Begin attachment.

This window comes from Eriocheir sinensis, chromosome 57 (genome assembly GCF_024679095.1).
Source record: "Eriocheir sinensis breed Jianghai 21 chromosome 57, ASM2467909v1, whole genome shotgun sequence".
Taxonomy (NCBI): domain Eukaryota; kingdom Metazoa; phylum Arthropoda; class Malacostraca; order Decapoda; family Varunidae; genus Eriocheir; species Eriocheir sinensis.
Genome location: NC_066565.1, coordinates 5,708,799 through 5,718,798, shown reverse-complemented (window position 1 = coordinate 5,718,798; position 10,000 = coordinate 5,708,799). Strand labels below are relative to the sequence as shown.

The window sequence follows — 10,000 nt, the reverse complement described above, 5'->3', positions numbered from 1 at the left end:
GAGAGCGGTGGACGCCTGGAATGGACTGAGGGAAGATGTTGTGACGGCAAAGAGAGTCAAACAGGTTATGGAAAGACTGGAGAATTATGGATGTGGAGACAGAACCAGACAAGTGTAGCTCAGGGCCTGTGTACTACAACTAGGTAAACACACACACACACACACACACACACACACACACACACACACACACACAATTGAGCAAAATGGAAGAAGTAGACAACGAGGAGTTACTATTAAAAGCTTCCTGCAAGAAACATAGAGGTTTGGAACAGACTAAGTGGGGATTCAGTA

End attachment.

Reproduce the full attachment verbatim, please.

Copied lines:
This window comes from Eriocheir sinensis, chromosome 57 (genome assembly GCF_024679095.1).
Source record: "Eriocheir sinensis breed Jianghai 21 chromosome 57, ASM2467909v1, whole genome shotgun sequence".
Taxonomy (NCBI): domain Eukaryota; kingdom Metazoa; phylum Arthropoda; class Malacostraca; order Decapoda; family Varunidae; genus Eriocheir; species Eriocheir sinensis.
Genome location: NC_066565.1, coordinates 5,708,799 through 5,718,798, shown reverse-complemented (window position 1 = coordinate 5,718,798; position 10,000 = coordinate 5,708,799). Strand labels below are relative to the sequence as shown.

The window sequence follows — 10,000 nt, the reverse complement described above, 5'->3', positions numbered from 1 at the left end:
GAGAGCGGTGGACGCCTGGAATGGACTGAGGGAAGATGTTGTGACGGCAAAGAGAGTCAAACAGGTTATGGAAAGACTGGAGAATTATGGATGTGGAGACAGAACCAGACAAGTGTAGCTCAGGGCCTGTGTACTACAACTAGGTAAACACACACACACACACACACACACACACACACACACACACACACACACAATTGAGCAAAATGGAAGAAGTAGACAACGAGGAGTTACTATTAAAAGCTTCCTGCAAGAAACATAGAGGTTTGGAACAGACTAAGTGGGGATTCAGTA